New Jersey Devils
72 points, 8th in Metro
The Devils have won the lottery for the second time in three years, and will likely select Jack Hughes to add to a top heavy forward group that includes former No. 1 overall picks Taylor Hall and Nico Hischier.
That’s the good news is that a forward group that includes those three could rival any in the league, but the Devils have much work to do after those skilled hockey men. Kyle Palmieri is nice, but he does most of his damage on the power play (11 of his 27 goals a year ago), and Travis Zajac is now 33 and on the downside of his career. Blake Coleman scored 22 goals, but him being the sixth-best forward on any team isn’t a great sign.
Things are interesting on defense, too. Sami Vatanen, Damon Severson, and Will Butcher are useful pieces, but captain Andy Greene is 36 and the rest is up for grabs. The Devils have plenty of room to add here, and GM Ray Shero should very well open up his checkbook this summer.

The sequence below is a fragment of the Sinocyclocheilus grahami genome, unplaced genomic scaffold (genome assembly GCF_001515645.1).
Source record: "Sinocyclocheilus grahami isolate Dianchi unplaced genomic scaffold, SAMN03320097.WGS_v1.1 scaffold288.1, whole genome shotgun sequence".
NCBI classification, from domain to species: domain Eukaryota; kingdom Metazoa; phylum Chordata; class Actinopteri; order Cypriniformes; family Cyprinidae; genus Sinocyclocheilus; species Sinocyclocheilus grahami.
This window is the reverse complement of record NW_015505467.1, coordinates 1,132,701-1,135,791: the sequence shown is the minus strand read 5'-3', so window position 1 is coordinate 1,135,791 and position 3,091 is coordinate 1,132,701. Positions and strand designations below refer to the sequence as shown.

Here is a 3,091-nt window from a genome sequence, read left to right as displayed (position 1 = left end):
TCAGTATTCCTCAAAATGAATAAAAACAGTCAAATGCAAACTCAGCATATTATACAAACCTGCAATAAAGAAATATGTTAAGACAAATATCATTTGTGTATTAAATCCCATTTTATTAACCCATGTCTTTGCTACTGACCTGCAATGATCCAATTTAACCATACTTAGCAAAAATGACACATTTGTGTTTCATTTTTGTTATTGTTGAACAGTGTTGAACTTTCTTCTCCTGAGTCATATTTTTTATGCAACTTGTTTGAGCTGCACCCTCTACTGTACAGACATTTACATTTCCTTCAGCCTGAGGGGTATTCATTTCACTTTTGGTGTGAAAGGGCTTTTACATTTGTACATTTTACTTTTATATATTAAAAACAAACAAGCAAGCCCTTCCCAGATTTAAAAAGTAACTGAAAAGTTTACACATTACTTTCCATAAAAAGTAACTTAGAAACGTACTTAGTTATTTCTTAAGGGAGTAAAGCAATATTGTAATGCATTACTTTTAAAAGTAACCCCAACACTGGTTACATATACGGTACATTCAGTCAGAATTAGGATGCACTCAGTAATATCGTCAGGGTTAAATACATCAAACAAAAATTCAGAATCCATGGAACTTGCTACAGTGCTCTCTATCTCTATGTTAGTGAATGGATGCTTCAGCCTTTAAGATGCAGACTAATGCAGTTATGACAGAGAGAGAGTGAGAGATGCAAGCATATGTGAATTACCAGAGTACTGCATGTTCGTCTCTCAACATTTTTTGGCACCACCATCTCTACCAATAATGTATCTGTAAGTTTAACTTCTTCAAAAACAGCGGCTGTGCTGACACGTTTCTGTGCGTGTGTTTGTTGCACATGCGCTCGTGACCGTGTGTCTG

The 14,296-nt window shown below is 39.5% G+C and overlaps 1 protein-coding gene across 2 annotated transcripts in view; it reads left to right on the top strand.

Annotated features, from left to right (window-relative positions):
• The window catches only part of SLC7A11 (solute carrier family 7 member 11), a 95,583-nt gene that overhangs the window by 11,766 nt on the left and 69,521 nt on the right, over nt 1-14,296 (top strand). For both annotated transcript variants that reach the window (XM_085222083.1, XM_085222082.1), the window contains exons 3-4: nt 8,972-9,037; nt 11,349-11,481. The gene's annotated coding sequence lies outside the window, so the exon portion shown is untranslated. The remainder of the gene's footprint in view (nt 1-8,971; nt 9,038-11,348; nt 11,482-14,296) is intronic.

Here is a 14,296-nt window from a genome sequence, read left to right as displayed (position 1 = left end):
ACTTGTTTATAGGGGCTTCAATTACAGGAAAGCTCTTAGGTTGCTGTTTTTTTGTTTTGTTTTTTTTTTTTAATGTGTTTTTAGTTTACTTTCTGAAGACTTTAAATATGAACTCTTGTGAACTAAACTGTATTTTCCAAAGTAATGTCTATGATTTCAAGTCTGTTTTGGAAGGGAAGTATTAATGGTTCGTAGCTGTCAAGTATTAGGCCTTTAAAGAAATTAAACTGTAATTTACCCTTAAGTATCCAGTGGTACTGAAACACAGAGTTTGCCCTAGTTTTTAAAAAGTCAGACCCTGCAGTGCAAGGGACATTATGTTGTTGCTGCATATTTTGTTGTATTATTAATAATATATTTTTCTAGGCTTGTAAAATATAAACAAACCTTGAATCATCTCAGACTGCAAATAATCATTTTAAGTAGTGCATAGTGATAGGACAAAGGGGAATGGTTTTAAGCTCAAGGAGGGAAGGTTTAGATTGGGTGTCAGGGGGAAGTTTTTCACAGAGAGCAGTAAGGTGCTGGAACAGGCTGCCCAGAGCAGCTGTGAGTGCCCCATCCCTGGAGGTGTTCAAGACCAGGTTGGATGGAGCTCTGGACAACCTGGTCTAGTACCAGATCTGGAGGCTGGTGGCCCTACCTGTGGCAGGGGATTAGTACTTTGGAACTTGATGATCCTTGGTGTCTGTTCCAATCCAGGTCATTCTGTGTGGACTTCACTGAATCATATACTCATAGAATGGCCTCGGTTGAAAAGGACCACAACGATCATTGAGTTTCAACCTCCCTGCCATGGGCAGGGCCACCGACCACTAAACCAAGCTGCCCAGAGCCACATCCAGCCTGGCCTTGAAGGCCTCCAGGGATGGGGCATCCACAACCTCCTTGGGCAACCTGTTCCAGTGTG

In goal, there’s hope that Cory Schneider can regain his form, but he’s now 33 and signed for three more years with a $6 million cap hit. Mackenzie Blackwood played well in his 23 games, and might need to shoulder a heavier load next season should Schneider not be able.
Even with the addition of a dynamic young player like Jack Hughes, there too many questions everywhere else for a team that finished with the third lowest point total in the NHL a year ago to give them anything but a down arrow.
We’ll update this as the Stanley Cup playoffs progress with the Canes, Isles, and Blue Jackets still alive.